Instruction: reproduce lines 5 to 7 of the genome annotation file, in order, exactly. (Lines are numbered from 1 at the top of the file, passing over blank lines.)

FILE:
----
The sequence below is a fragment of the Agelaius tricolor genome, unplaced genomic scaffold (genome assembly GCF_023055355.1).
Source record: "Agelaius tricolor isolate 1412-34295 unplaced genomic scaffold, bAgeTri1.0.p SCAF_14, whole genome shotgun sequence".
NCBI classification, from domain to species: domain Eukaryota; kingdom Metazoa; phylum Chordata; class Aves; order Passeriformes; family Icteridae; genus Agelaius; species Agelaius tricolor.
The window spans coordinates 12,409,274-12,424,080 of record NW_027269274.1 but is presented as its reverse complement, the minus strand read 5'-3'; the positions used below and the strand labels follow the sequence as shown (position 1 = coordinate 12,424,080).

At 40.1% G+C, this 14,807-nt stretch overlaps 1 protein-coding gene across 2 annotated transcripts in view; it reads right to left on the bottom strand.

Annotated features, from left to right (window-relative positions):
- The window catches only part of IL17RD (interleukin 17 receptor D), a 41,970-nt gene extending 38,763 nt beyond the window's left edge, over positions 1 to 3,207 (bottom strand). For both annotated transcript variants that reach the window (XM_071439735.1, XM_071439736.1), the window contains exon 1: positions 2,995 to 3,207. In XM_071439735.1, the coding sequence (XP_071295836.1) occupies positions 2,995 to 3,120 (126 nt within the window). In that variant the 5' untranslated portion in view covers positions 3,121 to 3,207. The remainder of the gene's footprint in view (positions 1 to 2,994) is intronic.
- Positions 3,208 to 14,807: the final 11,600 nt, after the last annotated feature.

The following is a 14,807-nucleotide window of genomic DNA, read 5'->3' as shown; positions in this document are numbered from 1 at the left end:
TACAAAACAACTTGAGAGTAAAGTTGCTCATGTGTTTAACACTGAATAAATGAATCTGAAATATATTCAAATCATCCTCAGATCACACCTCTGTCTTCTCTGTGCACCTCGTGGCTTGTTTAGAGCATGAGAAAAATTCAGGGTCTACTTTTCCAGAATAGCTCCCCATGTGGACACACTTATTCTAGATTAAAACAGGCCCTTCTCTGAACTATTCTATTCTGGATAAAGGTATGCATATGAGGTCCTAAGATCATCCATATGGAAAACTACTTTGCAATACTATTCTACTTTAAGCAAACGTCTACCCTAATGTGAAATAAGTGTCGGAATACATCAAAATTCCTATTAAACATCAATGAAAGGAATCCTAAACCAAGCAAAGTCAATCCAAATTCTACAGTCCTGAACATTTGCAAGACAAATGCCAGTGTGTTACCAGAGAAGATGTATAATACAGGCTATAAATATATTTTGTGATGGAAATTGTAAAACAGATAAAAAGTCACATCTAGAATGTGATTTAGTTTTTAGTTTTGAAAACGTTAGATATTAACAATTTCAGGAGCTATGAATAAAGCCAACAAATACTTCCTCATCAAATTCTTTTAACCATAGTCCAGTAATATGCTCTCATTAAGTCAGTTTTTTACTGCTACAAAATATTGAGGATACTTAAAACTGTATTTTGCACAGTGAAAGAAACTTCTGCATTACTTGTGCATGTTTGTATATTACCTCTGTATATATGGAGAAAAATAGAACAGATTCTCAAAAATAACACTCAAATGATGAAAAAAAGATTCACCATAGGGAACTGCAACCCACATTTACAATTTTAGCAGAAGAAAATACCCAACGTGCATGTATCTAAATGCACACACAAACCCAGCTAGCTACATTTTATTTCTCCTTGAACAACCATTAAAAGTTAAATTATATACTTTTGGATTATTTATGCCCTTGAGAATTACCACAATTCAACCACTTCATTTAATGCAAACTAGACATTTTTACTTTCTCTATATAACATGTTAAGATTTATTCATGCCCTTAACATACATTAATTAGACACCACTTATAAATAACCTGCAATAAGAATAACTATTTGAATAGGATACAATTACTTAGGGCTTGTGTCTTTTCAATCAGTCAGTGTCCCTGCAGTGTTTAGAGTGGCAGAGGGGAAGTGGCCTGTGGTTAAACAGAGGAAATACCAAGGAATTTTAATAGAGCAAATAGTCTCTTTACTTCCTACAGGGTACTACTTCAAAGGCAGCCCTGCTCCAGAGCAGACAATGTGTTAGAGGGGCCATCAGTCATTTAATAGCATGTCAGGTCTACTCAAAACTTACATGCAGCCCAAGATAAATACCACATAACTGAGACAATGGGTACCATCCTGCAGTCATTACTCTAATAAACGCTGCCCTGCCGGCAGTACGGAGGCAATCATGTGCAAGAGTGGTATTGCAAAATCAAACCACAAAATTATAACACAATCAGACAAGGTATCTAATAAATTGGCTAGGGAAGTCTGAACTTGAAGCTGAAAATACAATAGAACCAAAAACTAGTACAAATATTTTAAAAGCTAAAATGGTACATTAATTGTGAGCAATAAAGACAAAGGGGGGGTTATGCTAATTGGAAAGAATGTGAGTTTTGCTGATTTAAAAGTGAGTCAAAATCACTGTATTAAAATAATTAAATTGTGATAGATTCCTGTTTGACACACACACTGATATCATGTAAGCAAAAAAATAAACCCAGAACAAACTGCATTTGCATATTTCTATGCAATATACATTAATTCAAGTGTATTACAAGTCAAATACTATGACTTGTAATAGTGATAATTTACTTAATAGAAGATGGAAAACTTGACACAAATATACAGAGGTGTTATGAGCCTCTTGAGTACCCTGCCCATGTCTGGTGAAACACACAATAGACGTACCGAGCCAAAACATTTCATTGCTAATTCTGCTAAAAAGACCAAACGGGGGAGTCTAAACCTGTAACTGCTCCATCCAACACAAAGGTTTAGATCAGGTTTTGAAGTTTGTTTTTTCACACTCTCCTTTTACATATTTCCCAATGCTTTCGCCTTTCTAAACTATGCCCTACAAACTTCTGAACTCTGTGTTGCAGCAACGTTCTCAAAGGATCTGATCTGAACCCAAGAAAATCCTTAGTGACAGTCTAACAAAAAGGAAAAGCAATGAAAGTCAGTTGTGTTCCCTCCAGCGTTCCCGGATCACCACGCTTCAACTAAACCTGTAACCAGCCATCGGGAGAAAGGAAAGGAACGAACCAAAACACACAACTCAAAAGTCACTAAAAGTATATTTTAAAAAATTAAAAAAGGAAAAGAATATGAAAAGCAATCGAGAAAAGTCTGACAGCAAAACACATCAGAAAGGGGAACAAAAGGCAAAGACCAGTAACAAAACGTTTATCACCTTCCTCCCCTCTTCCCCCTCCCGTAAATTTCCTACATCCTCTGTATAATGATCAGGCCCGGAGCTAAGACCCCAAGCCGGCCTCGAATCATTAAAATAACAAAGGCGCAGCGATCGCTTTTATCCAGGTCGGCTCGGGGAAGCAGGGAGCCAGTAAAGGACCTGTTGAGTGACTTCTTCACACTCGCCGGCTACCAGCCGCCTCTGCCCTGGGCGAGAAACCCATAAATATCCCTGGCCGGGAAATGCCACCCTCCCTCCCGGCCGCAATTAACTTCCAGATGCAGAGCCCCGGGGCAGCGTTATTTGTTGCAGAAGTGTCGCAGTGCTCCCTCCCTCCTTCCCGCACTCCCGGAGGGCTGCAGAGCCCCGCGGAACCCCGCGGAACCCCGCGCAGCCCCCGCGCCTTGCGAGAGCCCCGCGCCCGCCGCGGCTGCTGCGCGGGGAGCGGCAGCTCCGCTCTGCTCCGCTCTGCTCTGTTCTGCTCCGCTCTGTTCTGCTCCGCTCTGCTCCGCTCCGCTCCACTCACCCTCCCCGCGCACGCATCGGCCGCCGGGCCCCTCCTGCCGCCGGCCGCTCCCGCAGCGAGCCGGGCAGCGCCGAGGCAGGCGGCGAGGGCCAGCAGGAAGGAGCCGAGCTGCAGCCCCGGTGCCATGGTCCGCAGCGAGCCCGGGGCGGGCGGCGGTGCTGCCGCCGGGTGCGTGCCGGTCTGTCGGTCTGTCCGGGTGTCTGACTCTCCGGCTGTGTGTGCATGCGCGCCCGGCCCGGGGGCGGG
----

At 40.1% G+C, this 14,807-nt stretch overlaps 1 protein-coding gene across 2 annotated transcripts in view; it reads right to left on the bottom strand.

Annotated features, from left to right (window-relative positions):
- The window catches only part of IL17RD (interleukin 17 receptor D), a 41,970-nt gene extending 38,763 nt beyond the window's left edge, over positions 1 to 3,207 (bottom strand). For both annotated transcript variants that reach the window (XM_071439735.1, XM_071439736.1), the window contains exon 1: positions 2,995 to 3,207. In XM_071439735.1, the coding sequence (XP_071295836.1) occupies positions 2,995 to 3,120 (126 nt within the window). In that variant the 5' untranslated portion in view covers positions 3,121 to 3,207. The remainder of the gene's footprint in view (positions 1 to 2,994) is intronic.